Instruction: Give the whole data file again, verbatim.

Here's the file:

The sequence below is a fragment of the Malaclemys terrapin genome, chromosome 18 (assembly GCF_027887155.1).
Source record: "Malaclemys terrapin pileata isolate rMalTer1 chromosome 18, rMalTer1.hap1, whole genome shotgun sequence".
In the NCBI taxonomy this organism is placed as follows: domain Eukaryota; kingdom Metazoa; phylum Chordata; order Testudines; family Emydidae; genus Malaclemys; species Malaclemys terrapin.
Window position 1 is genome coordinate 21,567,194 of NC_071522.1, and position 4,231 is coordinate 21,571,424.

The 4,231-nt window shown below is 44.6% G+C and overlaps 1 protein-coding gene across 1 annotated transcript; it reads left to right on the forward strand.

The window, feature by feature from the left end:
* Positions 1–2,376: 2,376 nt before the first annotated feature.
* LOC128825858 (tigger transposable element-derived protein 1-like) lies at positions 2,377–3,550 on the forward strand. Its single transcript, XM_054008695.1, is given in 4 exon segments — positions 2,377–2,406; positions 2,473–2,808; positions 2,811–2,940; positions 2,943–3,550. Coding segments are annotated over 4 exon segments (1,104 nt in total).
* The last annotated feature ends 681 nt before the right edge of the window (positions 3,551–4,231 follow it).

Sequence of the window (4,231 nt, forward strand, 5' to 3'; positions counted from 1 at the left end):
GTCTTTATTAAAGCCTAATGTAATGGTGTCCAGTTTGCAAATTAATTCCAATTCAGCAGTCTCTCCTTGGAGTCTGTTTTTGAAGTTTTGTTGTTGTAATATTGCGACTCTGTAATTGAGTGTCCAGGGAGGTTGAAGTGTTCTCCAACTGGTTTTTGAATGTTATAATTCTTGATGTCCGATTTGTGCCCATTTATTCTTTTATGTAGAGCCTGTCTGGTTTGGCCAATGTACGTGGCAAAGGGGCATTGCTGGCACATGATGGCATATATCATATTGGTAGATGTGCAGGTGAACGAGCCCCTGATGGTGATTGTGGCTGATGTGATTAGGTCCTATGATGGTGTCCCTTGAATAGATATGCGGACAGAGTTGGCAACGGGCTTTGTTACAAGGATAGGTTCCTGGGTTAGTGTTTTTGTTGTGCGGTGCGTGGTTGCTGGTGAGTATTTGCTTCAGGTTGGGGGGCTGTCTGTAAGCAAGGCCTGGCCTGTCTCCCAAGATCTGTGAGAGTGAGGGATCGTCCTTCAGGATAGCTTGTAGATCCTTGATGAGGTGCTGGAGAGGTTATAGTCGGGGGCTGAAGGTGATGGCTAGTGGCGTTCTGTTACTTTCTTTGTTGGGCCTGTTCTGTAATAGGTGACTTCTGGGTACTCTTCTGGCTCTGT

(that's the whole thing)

The sequence below is a fragment of the Malaclemys terrapin genome, chromosome 18 (assembly GCF_027887155.1).
Source record: "Malaclemys terrapin pileata isolate rMalTer1 chromosome 18, rMalTer1.hap1, whole genome shotgun sequence".
In the NCBI taxonomy this organism is placed as follows: domain Eukaryota; kingdom Metazoa; phylum Chordata; order Testudines; family Emydidae; genus Malaclemys; species Malaclemys terrapin.
Window position 1 is genome coordinate 21,567,194 of NC_071522.1, and position 4,231 is coordinate 21,571,424.

The 4,231-nt window shown below is 44.6% G+C and overlaps 1 protein-coding gene across 1 annotated transcript; it reads left to right on the forward strand.

The window, feature by feature from the left end:
* Positions 1–2,376: 2,376 nt before the first annotated feature.
* LOC128825858 (tigger transposable element-derived protein 1-like) lies at positions 2,377–3,550 on the forward strand. Its single transcript, XM_054008695.1, is given in 4 exon segments — positions 2,377–2,406; positions 2,473–2,808; positions 2,811–2,940; positions 2,943–3,550. Coding segments are annotated over 4 exon segments (1,104 nt in total).
* The last annotated feature ends 681 nt before the right edge of the window (positions 3,551–4,231 follow it).

Sequence of the window (4,231 nt, forward strand, 5' to 3'; positions counted from 1 at the left end):
GTCTTTATTAAAGCCTAATGTAATGGTGTCCAGTTTGCAAATTAATTCCAATTCAGCAGTCTCTCCTTGGAGTCTGTTTTTGAAGTTTTGTTGTTGTAATATTGCGACTCTGTAATTGAGTGTCCAGGGAGGTTGAAGTGTTCTCCAACTGGTTTTTGAATGTTATAATTCTTGATGTCCGATTTGTGCCCATTTATTCTTTTATGTAGAGCCTGTCTGGTTTGGCCAATGTACGTGGCAAAGGGGCATTGCTGGCACATGATGGCATATATCATATTGGTAGATGTGCAGGTGAACGAGCCCCTGATGGTGATTGTGGCTGATGTGATTAGGTCCTATGATGGTGTCCCTTGAATAGATATGCGGACAGAGTTGGCAACGGGCTTTGTTACAAGGATAGGTTCCTGGGTTAGTGTTTTTGTTGTGCGGTGCGTGGTTGCTGGTGAGTATTTGCTTCAGGTTGGGGGGCTGTCTGTAAGCAAGGCCTGGCCTGTCTCCCAAGATCTGTGAGAGTGAGGGATCGTCCTTCAGGATAGCTTGTAGATCCTTGATGAGGTGCTGGAGAGGTTATAGTCGGGGGCTGAAGGTGATGGCTAGTGGCGTTCTGTTACTTTCTTTGTTGGGCCTGTTCTGTAATAGGTGACTTCTGGGTACTCTTCTGGCTCTGT